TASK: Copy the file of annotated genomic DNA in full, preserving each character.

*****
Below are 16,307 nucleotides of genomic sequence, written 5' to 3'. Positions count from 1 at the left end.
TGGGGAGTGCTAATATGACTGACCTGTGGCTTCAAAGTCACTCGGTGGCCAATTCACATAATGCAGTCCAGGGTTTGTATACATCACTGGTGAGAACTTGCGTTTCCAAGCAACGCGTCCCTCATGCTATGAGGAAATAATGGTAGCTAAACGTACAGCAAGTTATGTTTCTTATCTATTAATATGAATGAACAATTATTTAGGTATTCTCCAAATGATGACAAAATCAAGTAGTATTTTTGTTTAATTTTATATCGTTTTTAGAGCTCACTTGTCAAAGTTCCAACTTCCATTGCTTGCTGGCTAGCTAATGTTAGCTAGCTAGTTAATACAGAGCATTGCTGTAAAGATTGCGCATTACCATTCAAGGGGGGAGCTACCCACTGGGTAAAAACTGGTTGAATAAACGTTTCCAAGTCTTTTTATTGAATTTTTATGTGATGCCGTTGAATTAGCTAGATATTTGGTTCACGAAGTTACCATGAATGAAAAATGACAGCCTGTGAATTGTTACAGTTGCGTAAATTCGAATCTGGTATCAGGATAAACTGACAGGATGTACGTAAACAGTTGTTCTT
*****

Below are 16,307 nucleotides of genomic sequence, written 5' to 3'. Positions count from 1 at the left end.
TGGGGAGTGCTAATATGACTGACCTGTGGCTTCAAAGTCACTCGGTGGCCAATTCACATAATGCAGTCCAGGGTTTGTATACATCACTGGTGAGAACTTGCGTTTCCAAGCAACGCGTCCCTCATGCTATGAGGAAATAATGGTAGCTAAACGTACAGCAAGTTATGTTTCTTATCTATTAATATGAATGAACAATTATTTAGGTATTCTCCAAATGATGACAAAATCAAGTAGTATTTTTGTTTAATTTTATATCGTTTTTAGAGCTCACTTGTCAAAGTTCCAACTTCCATTGCTTGCTGGCTAGCTAATGTTAGCTAGCTAGTTAATACAGAGCATTGCTGTAAAGATTGCGCATTACCATTCAAGGGGGGAGCTACCCACTGGGTAAAAACTGGTTGAATAAACGTTTCCAAGTCTTTTTATTGAATTTTTATGTGATGCCGTTGAATTAGCTAGATATTTGGTTCACGAAGTTACCATGAATGAAAAATGACAGCCTGTGAATTGTTACAGTTGCGTAAATTCGAATCTGGTATCAGGATAAACTGACAGGATGTACGTAAACAGTTGTTCTT